2. The plaintiff’s witness D. W. Merritt, who was employed by the defendant at its office building from 16 September, 1925, until 31 May, 1945, testified that during the entire period of his employment by defendant the steps of the spiral stairway “were slick and worn,” some of the rods or spokes connecting the banister- of the stairway with its steps were missing, and the stairway as a whole would shake when used. This evidence was received over the exception of the defendant, which stressfully insists that the interim between the date of the last observation of the witness, i.e., 31 May, 1945, and the date of the plaintiff’s alleged injury, i.e., 10 April, 1947, prevents the evidence from having any logical tendency to show the condition of the stairway at the time of plaintiff’s alleged injury or notice of such condition to the defendant. This contention is robbed of validity by the significant fact that other witnesses for the plaintiff, notably James E. Hearn, Jr., and E. A. Shands, testified in substance that the conditions depicted by Merritt remained unchanged down to the moment of the plaintiff’s alleged injury. This being true, the testimony of Merritt was competent under the rule that evidence of conditions before an accident may be received where it is also shown that such conditions remained unchanged down to the occurrence of the accident. Perry v. Manufacturing Co., 176 N.C. 68, 97 S.E. 162; Millman v. U. S. Mortgage & Title Co. of New Jersey, 121 N.J.L. 28, 1 A. 2d 265; Louisville & N. R. Co. v. Frahes, 11 Tenn. App. 593; 20 Am. Jur., Evidence, section 306; 38 Am. Jur., Negligence, section 313; 65 C.J.S., Negligence, section 230.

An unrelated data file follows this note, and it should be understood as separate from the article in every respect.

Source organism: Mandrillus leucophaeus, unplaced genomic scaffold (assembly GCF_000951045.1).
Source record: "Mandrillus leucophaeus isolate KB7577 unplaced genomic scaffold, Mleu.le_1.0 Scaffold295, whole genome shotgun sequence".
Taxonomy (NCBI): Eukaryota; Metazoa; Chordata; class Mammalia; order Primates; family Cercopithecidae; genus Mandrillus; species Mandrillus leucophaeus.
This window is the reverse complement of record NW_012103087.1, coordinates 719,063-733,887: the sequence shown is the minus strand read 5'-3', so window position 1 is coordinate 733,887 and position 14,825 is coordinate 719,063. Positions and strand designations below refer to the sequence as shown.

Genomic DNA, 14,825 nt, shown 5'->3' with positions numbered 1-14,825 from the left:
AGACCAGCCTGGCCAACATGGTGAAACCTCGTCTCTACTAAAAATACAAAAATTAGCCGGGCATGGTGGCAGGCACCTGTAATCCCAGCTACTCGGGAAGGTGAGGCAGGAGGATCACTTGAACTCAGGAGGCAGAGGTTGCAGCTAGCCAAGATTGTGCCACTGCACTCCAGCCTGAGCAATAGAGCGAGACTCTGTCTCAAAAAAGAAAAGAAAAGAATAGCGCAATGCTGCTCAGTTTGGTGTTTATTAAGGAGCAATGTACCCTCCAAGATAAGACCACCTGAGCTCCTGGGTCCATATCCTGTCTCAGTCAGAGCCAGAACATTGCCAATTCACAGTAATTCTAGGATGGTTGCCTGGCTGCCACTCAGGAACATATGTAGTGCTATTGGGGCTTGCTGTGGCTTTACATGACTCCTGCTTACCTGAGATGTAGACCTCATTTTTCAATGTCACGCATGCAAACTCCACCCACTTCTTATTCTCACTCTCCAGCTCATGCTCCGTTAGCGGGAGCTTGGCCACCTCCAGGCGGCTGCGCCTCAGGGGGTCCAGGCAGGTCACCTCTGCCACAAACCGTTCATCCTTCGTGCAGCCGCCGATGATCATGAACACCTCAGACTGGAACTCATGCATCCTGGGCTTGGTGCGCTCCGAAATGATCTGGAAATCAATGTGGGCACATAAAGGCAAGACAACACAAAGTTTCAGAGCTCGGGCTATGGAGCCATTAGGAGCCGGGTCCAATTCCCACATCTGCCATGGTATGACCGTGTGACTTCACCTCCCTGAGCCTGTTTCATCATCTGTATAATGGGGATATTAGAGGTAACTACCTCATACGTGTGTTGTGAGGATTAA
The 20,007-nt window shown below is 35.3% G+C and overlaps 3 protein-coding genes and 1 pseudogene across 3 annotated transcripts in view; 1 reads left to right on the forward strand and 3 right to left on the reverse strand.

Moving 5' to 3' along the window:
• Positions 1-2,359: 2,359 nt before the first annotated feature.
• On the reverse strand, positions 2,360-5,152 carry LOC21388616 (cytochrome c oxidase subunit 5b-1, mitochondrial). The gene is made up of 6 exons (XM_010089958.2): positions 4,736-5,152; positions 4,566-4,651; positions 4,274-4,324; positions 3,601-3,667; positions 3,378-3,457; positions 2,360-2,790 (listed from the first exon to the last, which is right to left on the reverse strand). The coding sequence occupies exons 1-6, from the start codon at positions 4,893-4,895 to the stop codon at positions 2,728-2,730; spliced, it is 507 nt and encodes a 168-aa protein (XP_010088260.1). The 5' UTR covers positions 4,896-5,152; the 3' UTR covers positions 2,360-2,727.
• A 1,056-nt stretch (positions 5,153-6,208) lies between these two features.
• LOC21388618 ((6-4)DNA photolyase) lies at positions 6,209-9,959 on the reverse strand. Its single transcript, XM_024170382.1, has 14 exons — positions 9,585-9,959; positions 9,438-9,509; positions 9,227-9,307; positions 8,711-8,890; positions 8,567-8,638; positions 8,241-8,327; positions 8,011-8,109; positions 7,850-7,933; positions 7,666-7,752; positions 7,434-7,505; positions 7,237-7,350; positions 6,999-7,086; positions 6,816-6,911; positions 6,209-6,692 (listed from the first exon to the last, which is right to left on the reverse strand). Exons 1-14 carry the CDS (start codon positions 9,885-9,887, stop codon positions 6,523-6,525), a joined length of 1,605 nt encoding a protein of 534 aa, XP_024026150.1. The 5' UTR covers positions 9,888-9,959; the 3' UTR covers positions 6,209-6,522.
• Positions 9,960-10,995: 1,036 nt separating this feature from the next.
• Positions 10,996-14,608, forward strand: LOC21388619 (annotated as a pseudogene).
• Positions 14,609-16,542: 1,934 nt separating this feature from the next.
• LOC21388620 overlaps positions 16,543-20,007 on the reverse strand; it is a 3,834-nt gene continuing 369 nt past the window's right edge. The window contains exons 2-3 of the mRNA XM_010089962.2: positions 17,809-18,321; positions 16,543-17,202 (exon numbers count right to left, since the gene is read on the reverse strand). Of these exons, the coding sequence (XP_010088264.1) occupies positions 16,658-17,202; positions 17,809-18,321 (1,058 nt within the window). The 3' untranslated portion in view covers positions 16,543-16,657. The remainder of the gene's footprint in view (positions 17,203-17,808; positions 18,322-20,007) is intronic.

3. While he was undergoing cross-examination the plaintiff’s witness S. T. Glover made this unresponsive answer to a question put to him by defendant’s counsel: “The steps have been chipped at one time since the accident.” The defendant forthwith moved to strike this answer, and the court promptly sustained the motion by giving this contemporary instruction to the jury: “Members of the jury, the court is allowing the motion of the defendant to strike from the evidence the answer of this witness to the effect that the steps have been chipped since April 10, 1947. That evidence is eliminated from this trial, and you will eliminate it from your consideration.” We are satisfied that any danger that the unresponsive answer would work to the prejudice of the defendant was removed by the clear and emphatic language of the judge striking out the answer *113and withdrawing it from the jury. Medlin v. Simpson, 144 N.C. 397, 57 S.E. 24; Parrott v. R. R., 140 N.C. 546, 53 S.E. 432.